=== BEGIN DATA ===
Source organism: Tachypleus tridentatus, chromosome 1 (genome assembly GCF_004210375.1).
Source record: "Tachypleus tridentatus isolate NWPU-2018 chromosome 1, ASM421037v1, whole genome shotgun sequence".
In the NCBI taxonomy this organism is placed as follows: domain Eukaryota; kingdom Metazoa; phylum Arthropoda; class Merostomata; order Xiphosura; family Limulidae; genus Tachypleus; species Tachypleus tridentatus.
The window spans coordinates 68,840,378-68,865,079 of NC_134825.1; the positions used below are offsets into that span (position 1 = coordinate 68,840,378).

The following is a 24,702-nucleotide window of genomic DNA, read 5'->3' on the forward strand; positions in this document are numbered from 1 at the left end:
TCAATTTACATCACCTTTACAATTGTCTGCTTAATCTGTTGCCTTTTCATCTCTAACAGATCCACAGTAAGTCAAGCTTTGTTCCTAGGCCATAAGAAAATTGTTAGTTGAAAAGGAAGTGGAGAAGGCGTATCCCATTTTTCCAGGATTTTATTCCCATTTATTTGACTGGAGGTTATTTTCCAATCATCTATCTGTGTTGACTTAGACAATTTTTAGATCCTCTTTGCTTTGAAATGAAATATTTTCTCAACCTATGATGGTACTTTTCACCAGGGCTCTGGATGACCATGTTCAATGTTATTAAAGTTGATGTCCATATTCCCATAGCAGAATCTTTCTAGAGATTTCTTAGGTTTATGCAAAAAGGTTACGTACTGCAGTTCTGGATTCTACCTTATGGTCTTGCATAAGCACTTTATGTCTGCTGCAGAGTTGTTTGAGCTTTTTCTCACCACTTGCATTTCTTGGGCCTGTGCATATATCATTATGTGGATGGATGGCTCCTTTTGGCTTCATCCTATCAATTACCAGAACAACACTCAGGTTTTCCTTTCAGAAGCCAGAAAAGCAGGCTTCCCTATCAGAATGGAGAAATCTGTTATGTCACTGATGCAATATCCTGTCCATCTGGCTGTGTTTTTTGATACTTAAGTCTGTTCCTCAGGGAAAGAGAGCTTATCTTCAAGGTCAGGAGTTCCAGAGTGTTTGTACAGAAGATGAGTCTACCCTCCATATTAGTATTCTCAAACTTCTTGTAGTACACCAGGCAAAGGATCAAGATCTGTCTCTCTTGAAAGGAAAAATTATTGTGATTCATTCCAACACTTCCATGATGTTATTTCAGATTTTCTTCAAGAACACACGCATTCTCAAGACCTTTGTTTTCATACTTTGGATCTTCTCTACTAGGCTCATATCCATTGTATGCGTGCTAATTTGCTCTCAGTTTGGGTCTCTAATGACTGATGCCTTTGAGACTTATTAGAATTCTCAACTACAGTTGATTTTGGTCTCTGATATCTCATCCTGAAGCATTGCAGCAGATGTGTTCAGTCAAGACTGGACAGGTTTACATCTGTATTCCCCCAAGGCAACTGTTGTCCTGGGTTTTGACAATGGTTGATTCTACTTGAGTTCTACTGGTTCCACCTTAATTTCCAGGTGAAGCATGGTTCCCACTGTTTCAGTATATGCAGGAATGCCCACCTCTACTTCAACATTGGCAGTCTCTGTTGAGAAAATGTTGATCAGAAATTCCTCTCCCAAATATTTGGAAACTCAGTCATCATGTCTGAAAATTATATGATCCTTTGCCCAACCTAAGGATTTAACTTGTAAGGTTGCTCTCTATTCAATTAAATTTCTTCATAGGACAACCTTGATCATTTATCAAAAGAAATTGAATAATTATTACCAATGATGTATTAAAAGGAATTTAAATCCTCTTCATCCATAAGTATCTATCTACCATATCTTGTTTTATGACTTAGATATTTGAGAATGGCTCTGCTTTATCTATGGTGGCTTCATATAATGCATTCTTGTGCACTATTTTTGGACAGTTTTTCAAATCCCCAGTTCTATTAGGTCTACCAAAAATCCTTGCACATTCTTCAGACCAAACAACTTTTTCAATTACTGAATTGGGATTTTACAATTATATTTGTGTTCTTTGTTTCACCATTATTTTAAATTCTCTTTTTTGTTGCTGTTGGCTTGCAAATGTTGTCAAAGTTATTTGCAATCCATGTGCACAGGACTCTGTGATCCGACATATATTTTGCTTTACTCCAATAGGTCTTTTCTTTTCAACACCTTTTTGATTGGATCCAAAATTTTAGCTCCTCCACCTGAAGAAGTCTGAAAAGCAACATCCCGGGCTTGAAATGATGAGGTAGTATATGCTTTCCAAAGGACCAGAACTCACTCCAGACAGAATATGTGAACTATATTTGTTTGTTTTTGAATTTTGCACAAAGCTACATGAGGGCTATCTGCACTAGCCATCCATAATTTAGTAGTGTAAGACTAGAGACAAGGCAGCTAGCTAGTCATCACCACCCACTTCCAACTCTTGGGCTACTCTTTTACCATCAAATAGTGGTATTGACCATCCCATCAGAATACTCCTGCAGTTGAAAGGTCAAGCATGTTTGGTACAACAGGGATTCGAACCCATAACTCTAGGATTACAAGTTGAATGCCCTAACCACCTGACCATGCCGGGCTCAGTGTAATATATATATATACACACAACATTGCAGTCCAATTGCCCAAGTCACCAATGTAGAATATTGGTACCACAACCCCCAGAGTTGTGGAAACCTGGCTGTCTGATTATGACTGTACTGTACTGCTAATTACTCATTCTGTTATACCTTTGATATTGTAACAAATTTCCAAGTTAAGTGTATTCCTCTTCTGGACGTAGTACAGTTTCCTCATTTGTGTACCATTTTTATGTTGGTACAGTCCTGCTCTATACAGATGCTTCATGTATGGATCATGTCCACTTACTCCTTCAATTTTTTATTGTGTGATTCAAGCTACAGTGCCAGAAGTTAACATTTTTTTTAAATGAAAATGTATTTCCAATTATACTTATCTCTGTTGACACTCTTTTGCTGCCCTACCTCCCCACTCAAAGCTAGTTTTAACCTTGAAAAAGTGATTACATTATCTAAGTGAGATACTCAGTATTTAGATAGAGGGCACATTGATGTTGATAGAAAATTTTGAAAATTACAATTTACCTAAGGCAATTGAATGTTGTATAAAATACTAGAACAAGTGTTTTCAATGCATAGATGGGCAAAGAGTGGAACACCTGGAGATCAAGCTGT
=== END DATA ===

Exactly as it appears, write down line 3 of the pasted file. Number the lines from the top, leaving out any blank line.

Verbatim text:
In the NCBI taxonomy this organism is placed as follows: domain Eukaryota; kingdom Metazoa; phylum Arthropoda; class Merostomata; order Xiphosura; family Limulidae; genus Tachypleus; species Tachypleus tridentatus.